What are the differences between married and common-law spouses when it comes to the matrimonial home and other property?

Answer: While married and common-law spouses share many of the same rights and responsibilities, this is not the case when it comes to the division of property upon the breakdown of the relationship. Married spouses have legal rights and responsibilities with respect to dividing property that are not available to common-law spouses.

Marriage is considered to be a partnership, with each spouse making equal, if different, contributions and sharing equally in the family’s property if the partnership ends. This includes property acquired during the years of the marriage even if some of it has been paid for by only one spouse or is registered in the name of only one spouse. It also includes debt, which is considered to be family property, including debt incurred by only one of the spouses (eg a personal line of credit or a credit card).

With respect to the matrimonial home, its full value must be shared equally between the spouses, even if it was acquired and paid for before the date of marriage. In other words, if one spouse owns a house and, upon marriage, the other spouse moves into that house, its full value, not just the value that accumulated during the years of marriage, is shared equally between them if the marriage ends.

This is unlike other family property, where only the value acquired during the years of marriage has to be shared.

There is some property that is excluded from the equalization requirement, including inheritances and gifts.

Family property that must be divided upon marriage breakdown includes:

  • house, cottage or other real estate
  • cars and other vehicles
  • personal items (clothing, books, jewellery)
  • household items (furniture, appliances)
  • money (bank accounts, RRSPs, investments)
  • pensions
  • debt

Family assets and debts are totaled, and debts subtracted from assets to calculate “net family property,” which is then divided equally. This can be a complicated calculation, depending on the extent of the property and especially if there are differences of opinion between the two spouses about the value of items they own or the date of separation.

A claim for equalization of family property must be started within 6 years of the date of separation and 2 years of the date of divorce.

Common-law relationships do not provide an automatic right to an equal sharing of the property.

People leave a common-law relationship with what they brought in plus whatever they can prove they bought during the relationship. In order to receive a share of property accumulated over the course of the relationship, the common-law spouse would have to prove to the court that she has made contributions, direct or indirect, to its value.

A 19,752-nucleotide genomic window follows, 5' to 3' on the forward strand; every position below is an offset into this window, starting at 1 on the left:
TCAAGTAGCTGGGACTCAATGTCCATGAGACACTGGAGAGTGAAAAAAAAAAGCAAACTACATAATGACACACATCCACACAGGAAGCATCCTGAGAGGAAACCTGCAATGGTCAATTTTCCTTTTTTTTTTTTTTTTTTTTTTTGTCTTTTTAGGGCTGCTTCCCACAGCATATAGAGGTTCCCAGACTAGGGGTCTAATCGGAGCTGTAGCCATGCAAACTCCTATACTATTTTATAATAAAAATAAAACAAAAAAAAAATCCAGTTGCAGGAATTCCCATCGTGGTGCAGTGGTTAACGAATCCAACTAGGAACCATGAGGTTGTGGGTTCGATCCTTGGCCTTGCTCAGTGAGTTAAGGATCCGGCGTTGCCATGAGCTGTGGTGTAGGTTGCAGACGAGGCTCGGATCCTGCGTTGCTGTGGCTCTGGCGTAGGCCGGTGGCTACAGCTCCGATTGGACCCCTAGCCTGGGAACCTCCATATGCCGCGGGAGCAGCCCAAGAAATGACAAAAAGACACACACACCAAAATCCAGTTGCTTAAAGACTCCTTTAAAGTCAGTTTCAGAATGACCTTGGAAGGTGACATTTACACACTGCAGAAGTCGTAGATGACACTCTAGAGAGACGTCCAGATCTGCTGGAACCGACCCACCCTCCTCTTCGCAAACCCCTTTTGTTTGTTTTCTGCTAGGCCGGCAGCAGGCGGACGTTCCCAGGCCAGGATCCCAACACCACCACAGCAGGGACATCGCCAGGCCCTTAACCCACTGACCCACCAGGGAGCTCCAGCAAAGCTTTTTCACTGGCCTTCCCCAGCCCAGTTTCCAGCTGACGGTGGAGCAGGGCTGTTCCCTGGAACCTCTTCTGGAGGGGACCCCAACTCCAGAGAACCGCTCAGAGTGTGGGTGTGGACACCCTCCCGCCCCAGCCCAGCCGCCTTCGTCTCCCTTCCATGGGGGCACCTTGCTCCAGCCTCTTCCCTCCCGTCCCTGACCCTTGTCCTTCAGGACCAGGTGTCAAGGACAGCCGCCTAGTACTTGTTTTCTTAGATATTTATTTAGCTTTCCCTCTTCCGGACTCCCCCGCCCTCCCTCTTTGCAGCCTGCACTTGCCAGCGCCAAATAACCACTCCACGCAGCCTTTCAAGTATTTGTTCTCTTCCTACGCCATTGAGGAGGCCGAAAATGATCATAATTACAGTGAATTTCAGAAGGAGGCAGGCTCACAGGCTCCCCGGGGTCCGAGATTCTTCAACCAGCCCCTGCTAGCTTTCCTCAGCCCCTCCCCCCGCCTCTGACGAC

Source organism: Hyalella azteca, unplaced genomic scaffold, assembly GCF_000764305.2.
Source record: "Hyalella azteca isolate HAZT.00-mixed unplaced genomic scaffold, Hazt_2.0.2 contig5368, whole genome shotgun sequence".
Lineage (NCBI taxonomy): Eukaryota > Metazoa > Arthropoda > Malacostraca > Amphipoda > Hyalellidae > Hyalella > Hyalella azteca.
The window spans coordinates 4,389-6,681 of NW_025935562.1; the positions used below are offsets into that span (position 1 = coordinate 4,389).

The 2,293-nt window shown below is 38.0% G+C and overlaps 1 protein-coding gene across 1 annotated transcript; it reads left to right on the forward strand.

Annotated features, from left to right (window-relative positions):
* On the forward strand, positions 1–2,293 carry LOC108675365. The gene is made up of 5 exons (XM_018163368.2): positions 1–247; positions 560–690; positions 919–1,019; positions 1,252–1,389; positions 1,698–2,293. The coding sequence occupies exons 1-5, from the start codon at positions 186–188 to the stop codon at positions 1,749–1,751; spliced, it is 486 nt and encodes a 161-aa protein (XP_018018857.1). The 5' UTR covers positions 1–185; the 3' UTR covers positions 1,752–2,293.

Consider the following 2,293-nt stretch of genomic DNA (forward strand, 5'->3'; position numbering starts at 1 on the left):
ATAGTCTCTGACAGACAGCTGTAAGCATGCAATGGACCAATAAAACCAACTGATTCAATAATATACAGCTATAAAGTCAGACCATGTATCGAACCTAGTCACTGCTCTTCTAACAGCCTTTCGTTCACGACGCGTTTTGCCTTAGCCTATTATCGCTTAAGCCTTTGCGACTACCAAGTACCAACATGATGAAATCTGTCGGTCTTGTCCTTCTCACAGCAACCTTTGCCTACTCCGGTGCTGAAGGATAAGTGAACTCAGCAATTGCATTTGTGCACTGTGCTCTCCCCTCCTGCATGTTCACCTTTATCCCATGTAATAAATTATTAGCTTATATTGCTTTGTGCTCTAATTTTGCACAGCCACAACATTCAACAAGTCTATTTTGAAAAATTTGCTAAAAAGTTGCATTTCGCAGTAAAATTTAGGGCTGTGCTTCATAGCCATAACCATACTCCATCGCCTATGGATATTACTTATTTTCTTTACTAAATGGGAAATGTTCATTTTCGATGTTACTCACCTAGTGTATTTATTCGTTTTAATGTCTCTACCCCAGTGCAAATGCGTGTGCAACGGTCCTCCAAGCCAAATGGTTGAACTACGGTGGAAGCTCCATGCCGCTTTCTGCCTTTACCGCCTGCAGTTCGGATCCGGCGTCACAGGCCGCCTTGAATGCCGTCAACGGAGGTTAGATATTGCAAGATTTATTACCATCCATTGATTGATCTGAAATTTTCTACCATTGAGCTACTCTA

Direct contributions could include paying a share of the mortgage or paying for renovations or repairs to the home. Indirect contributions could include paying for utilities, household expenses or family vacations, raising the children or assisting in the family business.

While some provinces have taken steps towards creating the same statutory regime for division of property for common-law and married spouses, no such regime exists yet in Ontario. A recent Supreme Court of Canada decision upheld Quebec’s regime that does not provide for any rights to support or division of property for common-law spouses (Quebec (Attorney General) v A. 2013 SCC 5).

Married spouses can opt out of the statutory requirement that they share property equally through a marriage contract and common-law spouses can create a requirement for themselves that they share property equally through a cohabitation agreement.

The issue of property division may be used by an abuser to intimidate or harass his partner. He may lie to her about the extent of family property, maintain secret bank accounts, run up debt without telling her, forge her signature on bank documents such as mortgages, etc. He may refuse to provide the required information in his family court financial statement or may try to persuade her not to pursue her legal rights to property.

For these reasons, it is very important that women know their legal rights. A very helpful resource is the National Association of Women and the Law (NAWL) “A Women’s Guide to Money, Relationships and the Law in Ontario , which is available on the NAWL website at www.nawl.ca/money. It can be read online, downloaded, printed or listened to in a podcast.

December 2013